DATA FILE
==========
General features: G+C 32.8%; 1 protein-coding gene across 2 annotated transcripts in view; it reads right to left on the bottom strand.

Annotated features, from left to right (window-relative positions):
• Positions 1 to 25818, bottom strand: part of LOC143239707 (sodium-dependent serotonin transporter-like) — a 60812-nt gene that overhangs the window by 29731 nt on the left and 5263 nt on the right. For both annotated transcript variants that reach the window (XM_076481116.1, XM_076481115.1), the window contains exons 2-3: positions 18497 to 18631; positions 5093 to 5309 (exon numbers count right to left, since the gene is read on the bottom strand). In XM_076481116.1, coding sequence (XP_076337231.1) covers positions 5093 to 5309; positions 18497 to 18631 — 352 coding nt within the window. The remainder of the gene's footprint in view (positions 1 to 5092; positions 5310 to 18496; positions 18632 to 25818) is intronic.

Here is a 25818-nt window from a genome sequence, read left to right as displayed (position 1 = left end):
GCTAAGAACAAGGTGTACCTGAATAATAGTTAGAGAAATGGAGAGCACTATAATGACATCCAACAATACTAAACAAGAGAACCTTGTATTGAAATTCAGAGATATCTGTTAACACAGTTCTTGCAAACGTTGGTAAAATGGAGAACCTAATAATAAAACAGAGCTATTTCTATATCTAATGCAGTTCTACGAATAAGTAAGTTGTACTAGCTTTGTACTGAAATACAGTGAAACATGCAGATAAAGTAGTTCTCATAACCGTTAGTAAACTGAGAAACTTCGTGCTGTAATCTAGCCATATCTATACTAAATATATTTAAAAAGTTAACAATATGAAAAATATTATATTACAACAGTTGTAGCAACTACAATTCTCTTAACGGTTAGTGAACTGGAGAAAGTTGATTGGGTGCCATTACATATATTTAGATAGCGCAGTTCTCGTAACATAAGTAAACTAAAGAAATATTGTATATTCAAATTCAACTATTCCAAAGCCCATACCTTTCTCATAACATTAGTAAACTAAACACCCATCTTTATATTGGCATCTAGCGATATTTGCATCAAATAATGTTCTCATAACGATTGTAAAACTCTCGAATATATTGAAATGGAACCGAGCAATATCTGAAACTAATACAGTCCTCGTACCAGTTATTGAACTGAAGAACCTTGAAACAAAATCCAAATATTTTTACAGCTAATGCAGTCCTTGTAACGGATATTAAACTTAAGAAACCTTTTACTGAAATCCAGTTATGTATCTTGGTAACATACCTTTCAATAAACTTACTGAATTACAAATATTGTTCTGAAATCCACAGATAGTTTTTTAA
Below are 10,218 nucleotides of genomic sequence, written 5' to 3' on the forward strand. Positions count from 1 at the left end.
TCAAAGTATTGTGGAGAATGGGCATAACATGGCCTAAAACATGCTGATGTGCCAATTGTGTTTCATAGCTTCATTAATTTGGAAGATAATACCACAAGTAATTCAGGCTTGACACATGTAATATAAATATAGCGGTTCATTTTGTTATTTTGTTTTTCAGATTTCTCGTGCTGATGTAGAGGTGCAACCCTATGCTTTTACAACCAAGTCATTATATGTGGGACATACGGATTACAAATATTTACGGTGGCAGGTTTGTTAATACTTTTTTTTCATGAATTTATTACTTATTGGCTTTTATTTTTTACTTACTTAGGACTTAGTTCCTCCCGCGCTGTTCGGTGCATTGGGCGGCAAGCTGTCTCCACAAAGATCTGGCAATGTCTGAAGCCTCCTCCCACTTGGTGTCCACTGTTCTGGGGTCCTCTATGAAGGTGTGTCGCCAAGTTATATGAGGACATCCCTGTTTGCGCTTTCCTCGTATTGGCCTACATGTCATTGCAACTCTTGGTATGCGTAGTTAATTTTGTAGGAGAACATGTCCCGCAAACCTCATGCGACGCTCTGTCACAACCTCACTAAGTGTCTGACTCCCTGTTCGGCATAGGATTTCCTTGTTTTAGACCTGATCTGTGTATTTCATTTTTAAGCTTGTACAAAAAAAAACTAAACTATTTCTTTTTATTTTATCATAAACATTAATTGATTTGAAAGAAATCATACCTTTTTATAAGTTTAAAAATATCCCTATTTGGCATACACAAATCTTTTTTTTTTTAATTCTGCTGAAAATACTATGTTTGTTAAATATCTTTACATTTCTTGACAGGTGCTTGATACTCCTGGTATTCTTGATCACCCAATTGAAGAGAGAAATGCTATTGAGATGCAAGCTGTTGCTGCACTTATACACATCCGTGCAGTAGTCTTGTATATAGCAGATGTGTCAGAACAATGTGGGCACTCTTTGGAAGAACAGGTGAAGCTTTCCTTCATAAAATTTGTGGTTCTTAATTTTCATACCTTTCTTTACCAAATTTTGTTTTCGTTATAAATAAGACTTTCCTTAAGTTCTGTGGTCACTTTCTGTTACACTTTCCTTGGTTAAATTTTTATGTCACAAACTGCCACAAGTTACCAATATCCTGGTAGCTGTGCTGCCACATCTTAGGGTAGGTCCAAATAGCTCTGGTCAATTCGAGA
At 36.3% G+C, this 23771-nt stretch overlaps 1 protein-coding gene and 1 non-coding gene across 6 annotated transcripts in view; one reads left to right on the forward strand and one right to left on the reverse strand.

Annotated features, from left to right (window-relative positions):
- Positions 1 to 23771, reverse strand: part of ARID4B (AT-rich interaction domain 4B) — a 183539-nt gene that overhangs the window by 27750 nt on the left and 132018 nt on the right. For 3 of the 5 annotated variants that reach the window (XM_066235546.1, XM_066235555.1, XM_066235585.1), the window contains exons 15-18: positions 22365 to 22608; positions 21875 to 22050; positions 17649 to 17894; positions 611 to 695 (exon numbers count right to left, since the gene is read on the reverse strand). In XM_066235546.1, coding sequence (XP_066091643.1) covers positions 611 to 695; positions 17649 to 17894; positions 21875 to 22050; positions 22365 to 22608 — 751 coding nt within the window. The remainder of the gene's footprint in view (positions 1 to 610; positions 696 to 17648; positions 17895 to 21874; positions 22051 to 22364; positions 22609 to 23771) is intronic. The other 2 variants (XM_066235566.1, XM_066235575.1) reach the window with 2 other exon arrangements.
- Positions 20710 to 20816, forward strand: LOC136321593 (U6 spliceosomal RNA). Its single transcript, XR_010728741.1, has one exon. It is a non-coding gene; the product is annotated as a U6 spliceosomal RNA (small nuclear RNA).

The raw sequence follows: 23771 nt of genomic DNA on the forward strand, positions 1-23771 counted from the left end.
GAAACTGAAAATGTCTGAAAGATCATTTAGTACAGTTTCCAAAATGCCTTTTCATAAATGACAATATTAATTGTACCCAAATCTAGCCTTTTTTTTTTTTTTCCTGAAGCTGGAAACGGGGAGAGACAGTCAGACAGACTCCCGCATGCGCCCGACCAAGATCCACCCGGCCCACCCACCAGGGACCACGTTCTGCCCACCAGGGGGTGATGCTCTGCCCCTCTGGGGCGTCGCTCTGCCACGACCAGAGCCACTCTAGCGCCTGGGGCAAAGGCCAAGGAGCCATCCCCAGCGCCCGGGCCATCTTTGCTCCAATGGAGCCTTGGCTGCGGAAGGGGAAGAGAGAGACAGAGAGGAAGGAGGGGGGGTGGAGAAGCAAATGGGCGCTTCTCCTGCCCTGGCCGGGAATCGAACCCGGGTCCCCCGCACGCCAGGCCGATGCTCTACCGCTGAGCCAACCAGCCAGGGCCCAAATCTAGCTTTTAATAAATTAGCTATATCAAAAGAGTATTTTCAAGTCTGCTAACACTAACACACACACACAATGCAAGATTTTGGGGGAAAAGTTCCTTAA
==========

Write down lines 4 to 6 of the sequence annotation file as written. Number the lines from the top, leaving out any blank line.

Here is a 25818-nt window from a genome sequence, read left to right as displayed (position 1 = left end):
GCTAAGAACAAGGTGTACCTGAATAATAGTTAGAGAAATGGAGAGCACTATAATGACATCCAACAATACTAAACAAGAGAACCTTGTATTGAAATTCAGAGATATCTGTTAACACAGTTCTTGCAAACGTTGGTAAAATGGAGAACCTAATAATAAAACAGAGCTATTTCTATATCTAATGCAGTTCTACGAATAAGTAAGTTGTACTAGCTTTGTACTGAAATACAGTGAAACATGCAGATAAAGTAGTTCTCATAACCGTTAGTAAACTGAGAAACTTCGTGCTGTAATCTAGCCATATCTATACTAAATATATTTAAAAAGTTAACAATATGAAAAATATTATATTACAACAGTTGTAGCAACTACAATTCTCTTAACGGTTAGTGAACTGGAGAAAGTTGATTGGGTGCCATTACATATATTTAGATAGCGCAGTTCTCGTAACATAAGTAAACTAAAGAAATATTGTATATTCAAATTCAACTATTCCAAAGCCCATACCTTTCTCATAACATTAGTAAACTAAACACCCATCTTTATATTGGCATCTAGCGATATTTGCATCAAATAATGTTCTCATAACGATTGTAAAACTCTCGAATATATTGAAATGGAACCGAGCAATATCTGAAACTAATACAGTCCTCGTACCAGTTATTGAACTGAAGAACCTTGAAACAAAATCCAAATATTTTTACAGCTAATGCAGTCCTTGTAACGGATATTAAACTTAAGAAACCTTTTACTGAAATCCAGTTATGTATCTTGGTAACATACCTTTCAATAAACTTACTGAATTACAAATATTGTTCTGAAATCCACAGATAGTTTTTTAA
Below are 10,218 nucleotides of genomic sequence, written 5' to 3' on the forward strand. Positions count from 1 at the left end.